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2 Background of the VIGRE Program In the 1980s and 1990s, there was concern within the mathematical sciences community that post - secondary education in the mathematical sciences was in trouble. A series of challenges was identified in several important national reports, many of which provided the intellectual framework for the National Science Foundation’s (NSF’s) Grants for Vertical Integration of Research and Education in the Math - ematical Sciences (VIGRE) program. Prominent among these reports were the following: • Renewing U.S. Mathematics: Critical Resources for the Future, also known as the David Report after the chair of the committee, former Presidential Science Advisor Edward David (NRC, 1984); • Its successor report, prepared by a committee also chaired by Edward David (and hence sometimes referred to as David II), Renewing U.S. Mathematics: A Plan for the 0s (NRC, 1990); • Educating Mathematical Scientists: Doctoral Study and the Postdoctoral Experience in the United States, also known as the Douglas Report after committee chair Ronald Douglas (NRC, 1992); • A study, Graduate Education and Postdoctoral Training in the Mathematical and Physical Sci - ences, by a panel convened in June 1995 by the Mathematics and Physical Sciences Directorate of the National Science Foundation (NSF, 1996); and • The report of an international panel convened by NSF, Report of the Senior Assessment Panel for the International Assessment of the U.S. Mathematical Sciences, also known as the Odom Report after panel chair General William Odom, former head of the National Security Agency (NSF, 1998). Together, these reports painted a picture for the mathematical sciences that focused on three major challenges: inadequate funding, insufficient numbers of students interested in mathematics, and short - comings in the shape and direction of postsecondary mathematics education. This chapter reviews the state of education in the mathematical sciences in the 1980s and 1990s, as perceived by NSF, in order to understand the deficiencies that VIGRE was intended to ameliorate.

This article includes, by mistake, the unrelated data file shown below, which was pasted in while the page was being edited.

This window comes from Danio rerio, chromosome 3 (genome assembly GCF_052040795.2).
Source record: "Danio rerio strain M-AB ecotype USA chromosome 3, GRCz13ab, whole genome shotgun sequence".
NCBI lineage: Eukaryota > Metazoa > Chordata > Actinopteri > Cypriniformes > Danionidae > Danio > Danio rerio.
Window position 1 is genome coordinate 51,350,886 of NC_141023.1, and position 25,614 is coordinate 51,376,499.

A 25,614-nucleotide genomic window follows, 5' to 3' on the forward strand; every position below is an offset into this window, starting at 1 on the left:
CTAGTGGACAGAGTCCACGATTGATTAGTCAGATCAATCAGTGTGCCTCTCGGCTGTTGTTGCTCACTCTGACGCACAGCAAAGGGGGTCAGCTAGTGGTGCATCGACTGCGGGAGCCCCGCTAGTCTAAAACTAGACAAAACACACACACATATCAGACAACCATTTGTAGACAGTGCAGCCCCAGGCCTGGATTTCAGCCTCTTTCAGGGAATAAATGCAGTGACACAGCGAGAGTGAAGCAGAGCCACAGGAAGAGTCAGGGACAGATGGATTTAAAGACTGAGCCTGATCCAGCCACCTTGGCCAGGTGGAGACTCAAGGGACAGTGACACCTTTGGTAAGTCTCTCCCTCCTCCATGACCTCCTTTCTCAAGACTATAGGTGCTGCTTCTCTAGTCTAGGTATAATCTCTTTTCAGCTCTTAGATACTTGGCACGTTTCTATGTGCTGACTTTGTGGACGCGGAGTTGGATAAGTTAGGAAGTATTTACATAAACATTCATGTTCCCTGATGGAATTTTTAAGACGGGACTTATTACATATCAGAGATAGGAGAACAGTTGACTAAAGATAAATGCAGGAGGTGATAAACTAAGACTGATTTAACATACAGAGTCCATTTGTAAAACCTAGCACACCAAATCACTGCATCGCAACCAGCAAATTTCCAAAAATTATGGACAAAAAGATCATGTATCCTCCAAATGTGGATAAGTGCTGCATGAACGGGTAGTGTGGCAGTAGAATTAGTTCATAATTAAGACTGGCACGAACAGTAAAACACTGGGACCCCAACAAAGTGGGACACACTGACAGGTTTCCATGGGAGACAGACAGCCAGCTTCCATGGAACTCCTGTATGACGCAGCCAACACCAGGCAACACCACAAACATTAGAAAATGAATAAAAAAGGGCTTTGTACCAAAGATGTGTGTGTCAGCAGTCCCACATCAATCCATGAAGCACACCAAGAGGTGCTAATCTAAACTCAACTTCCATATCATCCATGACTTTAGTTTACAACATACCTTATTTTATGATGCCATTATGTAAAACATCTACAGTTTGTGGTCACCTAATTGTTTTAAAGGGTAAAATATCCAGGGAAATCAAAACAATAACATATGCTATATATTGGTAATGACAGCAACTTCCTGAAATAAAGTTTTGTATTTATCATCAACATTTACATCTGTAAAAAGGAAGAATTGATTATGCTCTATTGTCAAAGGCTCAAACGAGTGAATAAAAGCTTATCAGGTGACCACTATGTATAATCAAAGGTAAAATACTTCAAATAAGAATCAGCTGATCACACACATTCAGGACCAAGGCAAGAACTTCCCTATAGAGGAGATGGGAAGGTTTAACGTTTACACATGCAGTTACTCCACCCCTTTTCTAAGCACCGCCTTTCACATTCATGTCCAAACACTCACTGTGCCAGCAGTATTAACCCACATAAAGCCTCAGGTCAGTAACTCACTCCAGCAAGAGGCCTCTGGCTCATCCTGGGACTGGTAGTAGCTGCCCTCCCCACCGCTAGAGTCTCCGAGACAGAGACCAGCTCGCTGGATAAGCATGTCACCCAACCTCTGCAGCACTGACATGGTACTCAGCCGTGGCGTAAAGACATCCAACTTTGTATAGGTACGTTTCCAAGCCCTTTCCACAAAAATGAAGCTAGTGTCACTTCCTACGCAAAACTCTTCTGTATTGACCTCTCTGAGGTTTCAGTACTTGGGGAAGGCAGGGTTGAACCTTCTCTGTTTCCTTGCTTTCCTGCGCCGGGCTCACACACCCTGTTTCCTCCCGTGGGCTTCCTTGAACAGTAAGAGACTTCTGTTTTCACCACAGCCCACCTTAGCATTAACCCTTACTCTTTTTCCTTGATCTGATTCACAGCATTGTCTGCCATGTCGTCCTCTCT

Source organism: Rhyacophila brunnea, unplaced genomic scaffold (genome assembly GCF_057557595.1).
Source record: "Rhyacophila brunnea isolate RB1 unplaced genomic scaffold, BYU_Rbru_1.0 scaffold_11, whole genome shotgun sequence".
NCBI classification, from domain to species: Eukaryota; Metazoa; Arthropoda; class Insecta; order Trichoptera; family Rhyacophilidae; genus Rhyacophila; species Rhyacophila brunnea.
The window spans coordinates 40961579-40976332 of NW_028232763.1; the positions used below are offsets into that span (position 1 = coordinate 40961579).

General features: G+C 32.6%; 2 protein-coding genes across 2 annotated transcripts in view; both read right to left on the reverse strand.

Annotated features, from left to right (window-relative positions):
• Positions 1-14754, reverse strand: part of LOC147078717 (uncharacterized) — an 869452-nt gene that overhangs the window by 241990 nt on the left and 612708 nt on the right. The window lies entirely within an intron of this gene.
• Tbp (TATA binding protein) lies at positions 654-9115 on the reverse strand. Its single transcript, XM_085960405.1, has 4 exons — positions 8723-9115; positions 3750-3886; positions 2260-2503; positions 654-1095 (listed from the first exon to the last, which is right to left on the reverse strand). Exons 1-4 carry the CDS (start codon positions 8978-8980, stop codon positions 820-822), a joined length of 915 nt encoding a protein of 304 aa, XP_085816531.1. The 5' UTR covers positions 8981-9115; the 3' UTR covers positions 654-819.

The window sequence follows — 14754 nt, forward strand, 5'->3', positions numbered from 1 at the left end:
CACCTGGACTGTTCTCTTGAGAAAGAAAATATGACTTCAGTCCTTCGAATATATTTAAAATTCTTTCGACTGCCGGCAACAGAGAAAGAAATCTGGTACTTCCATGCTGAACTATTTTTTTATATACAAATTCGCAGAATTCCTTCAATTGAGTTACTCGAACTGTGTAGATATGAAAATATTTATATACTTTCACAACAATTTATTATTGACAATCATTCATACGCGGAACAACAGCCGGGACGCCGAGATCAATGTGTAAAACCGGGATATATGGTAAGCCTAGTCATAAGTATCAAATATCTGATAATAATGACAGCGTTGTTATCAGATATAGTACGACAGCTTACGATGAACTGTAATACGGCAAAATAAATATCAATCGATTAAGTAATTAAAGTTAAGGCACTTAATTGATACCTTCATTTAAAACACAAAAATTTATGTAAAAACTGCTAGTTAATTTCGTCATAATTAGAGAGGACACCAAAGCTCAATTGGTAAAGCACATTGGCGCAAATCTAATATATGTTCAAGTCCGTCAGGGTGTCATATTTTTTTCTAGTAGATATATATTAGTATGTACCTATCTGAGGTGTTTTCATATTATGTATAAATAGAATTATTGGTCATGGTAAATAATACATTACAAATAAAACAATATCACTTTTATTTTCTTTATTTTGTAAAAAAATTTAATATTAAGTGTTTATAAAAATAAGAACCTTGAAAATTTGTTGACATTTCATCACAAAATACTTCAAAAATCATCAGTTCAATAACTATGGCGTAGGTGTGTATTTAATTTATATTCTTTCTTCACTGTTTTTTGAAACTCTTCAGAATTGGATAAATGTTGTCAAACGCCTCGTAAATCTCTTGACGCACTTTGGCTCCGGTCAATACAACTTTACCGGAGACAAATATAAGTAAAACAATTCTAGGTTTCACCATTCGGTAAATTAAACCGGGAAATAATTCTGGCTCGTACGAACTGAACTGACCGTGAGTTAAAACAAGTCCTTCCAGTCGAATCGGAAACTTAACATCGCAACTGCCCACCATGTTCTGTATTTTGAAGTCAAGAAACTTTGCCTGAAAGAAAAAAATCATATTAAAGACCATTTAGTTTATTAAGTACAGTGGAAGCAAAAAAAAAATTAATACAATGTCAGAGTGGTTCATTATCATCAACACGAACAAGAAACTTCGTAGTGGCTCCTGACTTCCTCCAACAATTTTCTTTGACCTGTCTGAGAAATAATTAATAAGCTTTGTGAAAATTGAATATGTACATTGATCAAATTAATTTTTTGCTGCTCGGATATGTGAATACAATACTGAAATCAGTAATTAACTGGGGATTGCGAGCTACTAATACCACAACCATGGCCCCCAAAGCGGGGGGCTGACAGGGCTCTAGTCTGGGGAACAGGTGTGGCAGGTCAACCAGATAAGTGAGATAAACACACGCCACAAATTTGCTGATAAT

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 EVALUATION OF NSF’S VIGRE PROGRAM FUNDING FOR MATHEMATICAL SCIENCES IN THE 1980s AND 1990s Federal support in the mathematical sciences is provided largely by NSF, and to a lesser extent by the Department of Defense (DOD) through the Office of Naval Research (ONR), the Army Research Office (ARO), and the Air Force Office of Scientific Research (AFOSR). Additionally, some funding is provided by the Department of Energy (DOE), the National Security Agency, and the National Institutes of Health (NIH), and minor amounts come from other federal agencies. In the 1990s, funding from NIH rose to match that provided by DOE. As the Odom Report noted and as is illustrated in Table 2-1: “The NSF provides the majority of support for mathematical research in U.S. universities and institutions” (NSF, 1998, p. 38). The reports mentioned above raised three concerns about funding for the mathematical sciences: (1) federal funding was perceived as inadequate to sustain and grow the field, (2) funding was too heavily dependent on NSF, and (3) the modes of support and the targets of funding were imbalanced, with too much emphasis on investigators and not enough on graduate students and postdoctoral researchers, and with graduate support focused heavily on research assistantships with little allocated to fellowships and traineeships that would help professional development in other ways. 1 The David Report, which presented a “state of the field” in the early 1980s, cogently made the case for a higher level of funding for the mathematical sciences. In drawing its conclusions, the report focused on federal support for mathematical research in universities, federal support for students, and the budgets of federal agencies. Overall, the report found the following: • Federal support for the mathematical sciences research enterprise stood in 1982 at less than two-thirds its 1968 level (in constant dollars); • the principal reduction occurred during the period 1968-73; • it was followed by nearly a decade of zero real growth in support; • these budgetary events occurred during the peak in growth of the field—growth in the range and depth of uses of mathematics, with a concomitant doubling of the number of mathematical scientists productively engaged in research (NRC, 1984, p. 36). The follow-up to the David Report, released in 1990, indicated that there had been some improve - ment in the funding situation. David II noted: “NSF support of mathematical sciences research nearly doubled (almost 50% real growth compared to 29% for total NSF R&D) over the six years from FY 1983 to FY 1989” (NRC, 1990, p. 22). Likewise, “The Department of Energy (DOE) doubled its support for the mathematical sciences over the period from FY 1984 to FY 1988” (ibid., p. 26). The picture at DOD was more complex: although support had increased, much of it was “because two new mathematical sciences research programs were created, one at the Defense Advanced Research Projects Agency (DARPA) and the other at the National Security Agency (NSA)” (ibid., p. 24). While noting this progress, David II also pointed out that the increases were far from meeting the goals laid out in the David Report. The Odom Report noted that “students of these [mathematical sciences] programs are provided substantially less federal funding than are students of the other sciences” (NSF, 1998, p. 31). Figure 2-1 shows that total academic research and development (R&D) expenditures at universities in mathematics and statistics had been rising over the 1980s and 1990s, although the percentage coming from federal sources had been declining. 1 The National Science Foundation defines the terms as follows: A fellowship is any competitive award (often from a national competition) made to a student that requires no work of the recipient. A traineeship is an educational award given to a student selected by the institution. An assistantship should be classified as research or teaching, depending on the assigned duties.